Robert Louis Stevenson uses several structural elements to create and build suspense and intrigue in The Strange Case of Dr. Jekyll and Mr. Hyde. Some of these structural elements follow.
1. Stevenson starts Chapter 1 with a detailed description about a character--actually two characters--other than Dr. Jekyll or Mr. Hyde, the namesakes of the story. The reader expects to meet first Dr. Jekyll and then Mr. Hyde but instead Mr. Utterson and Mr Enfield are offered up.
2. He then introduces a narrative of an experience told by a participant--Mr. Enfield--in a horrible event centering on Mr. Hyde's inhuman behavior.
3. Next Mr. Utterson intimates that he has knowledge of the signatory of the bank check and of the physical relationship of the person's home with the building with the strange door entered by the vile Hyde.
All these structural elements create an instant suspense by (1) creating an interesting and intriguing and trustworthy point of view (or focalizer) into the story (Mr. Utterson) and by (2) setting up a string of questions that inspire the reader to search for answers by turning the pages.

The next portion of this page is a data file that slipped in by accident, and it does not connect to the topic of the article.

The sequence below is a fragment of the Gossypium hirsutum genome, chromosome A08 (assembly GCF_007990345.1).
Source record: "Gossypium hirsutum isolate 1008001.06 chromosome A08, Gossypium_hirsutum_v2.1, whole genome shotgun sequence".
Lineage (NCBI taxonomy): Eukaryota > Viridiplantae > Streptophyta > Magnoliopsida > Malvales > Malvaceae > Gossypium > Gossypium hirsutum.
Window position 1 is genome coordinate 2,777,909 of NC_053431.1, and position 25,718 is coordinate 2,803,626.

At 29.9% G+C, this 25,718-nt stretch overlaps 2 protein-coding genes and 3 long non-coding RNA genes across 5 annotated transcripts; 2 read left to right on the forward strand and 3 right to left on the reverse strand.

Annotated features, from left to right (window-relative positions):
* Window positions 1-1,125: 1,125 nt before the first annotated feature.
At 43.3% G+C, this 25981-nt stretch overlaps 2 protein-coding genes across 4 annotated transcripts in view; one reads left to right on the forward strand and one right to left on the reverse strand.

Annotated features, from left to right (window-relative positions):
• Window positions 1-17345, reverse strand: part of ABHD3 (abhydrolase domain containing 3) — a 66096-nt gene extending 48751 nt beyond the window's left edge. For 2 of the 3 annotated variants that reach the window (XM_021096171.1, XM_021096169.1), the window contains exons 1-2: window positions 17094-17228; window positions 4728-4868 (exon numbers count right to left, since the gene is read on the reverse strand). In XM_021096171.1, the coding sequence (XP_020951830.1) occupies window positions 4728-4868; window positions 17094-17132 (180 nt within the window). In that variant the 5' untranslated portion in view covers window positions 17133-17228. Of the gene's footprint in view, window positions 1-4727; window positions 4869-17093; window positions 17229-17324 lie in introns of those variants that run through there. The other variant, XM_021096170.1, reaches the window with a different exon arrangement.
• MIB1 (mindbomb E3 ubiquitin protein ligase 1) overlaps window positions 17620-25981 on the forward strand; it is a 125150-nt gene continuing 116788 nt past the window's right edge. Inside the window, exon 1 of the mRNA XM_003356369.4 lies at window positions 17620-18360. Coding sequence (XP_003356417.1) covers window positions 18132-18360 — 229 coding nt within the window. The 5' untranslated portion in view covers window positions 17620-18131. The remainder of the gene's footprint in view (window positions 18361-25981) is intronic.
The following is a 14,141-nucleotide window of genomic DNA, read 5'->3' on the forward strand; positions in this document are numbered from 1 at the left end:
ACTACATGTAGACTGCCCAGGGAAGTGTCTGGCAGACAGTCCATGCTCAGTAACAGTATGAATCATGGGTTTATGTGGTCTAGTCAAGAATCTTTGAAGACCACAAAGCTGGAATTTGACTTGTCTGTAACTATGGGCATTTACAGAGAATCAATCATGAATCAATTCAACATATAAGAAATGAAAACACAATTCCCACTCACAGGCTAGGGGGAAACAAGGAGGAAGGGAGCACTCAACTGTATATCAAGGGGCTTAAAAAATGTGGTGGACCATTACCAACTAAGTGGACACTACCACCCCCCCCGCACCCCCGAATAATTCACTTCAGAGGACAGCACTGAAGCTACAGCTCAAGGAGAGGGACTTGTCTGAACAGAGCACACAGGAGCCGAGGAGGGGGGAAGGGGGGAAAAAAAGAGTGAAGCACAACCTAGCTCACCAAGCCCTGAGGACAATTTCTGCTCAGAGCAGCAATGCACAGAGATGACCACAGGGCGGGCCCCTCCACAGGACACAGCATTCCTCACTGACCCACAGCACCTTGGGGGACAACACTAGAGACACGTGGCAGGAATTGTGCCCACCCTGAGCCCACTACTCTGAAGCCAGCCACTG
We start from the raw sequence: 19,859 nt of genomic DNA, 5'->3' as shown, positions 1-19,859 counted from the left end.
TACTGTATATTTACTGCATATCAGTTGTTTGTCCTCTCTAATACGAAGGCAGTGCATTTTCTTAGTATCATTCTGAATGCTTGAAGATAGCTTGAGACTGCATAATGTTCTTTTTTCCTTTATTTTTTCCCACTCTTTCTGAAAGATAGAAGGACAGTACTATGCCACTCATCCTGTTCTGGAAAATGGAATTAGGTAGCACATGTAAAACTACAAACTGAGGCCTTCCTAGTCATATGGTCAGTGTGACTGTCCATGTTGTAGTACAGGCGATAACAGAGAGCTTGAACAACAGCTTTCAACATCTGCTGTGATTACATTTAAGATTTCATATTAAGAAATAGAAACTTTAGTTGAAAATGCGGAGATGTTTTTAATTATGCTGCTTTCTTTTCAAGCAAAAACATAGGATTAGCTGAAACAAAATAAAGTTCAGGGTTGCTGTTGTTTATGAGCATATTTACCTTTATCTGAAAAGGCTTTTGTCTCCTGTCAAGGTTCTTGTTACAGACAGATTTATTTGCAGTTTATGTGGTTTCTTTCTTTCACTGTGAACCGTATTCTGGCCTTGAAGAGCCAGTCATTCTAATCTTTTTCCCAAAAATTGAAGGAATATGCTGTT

Stevenson continues in this vein of introducing characters or gradually deepening details about the characters and introducing puzzling events, such as Jekyll's peculiar will and Jekyll's that Utterson give Hyde help when Jekyll would be no longer there, as the conflict deepens and the plot unfolds.
The pivotal device for building and heightening intrigue and suspense is the introduction in Chapter 4 of the horrific murder of Sir Danvers Carew. Two things are accomplished at the point. First, the reader wants to know how it comes about that Hyde is tracked down and caught and whether he is made to pay for his crime. At the same time, the reader is horrified for the fate of Dr. Jekyll who at all times is presented as a sympathetic, although flawed and perhaps deluded, character.
Finally, Stevenson explores the emotional and psychological (combined emotional and cognitive) suffering of certain characters, particularly Jekyll and Hyde and Lanyon. All these elements--and the distance from Jekyll that is created by having the narrator tell the story through Utterson's experience of it instead of Jekyll's experience of it--contribute to the sense of intrigue and suspense in The Strange Case of Dr. Jekyll and Mr. Hyde.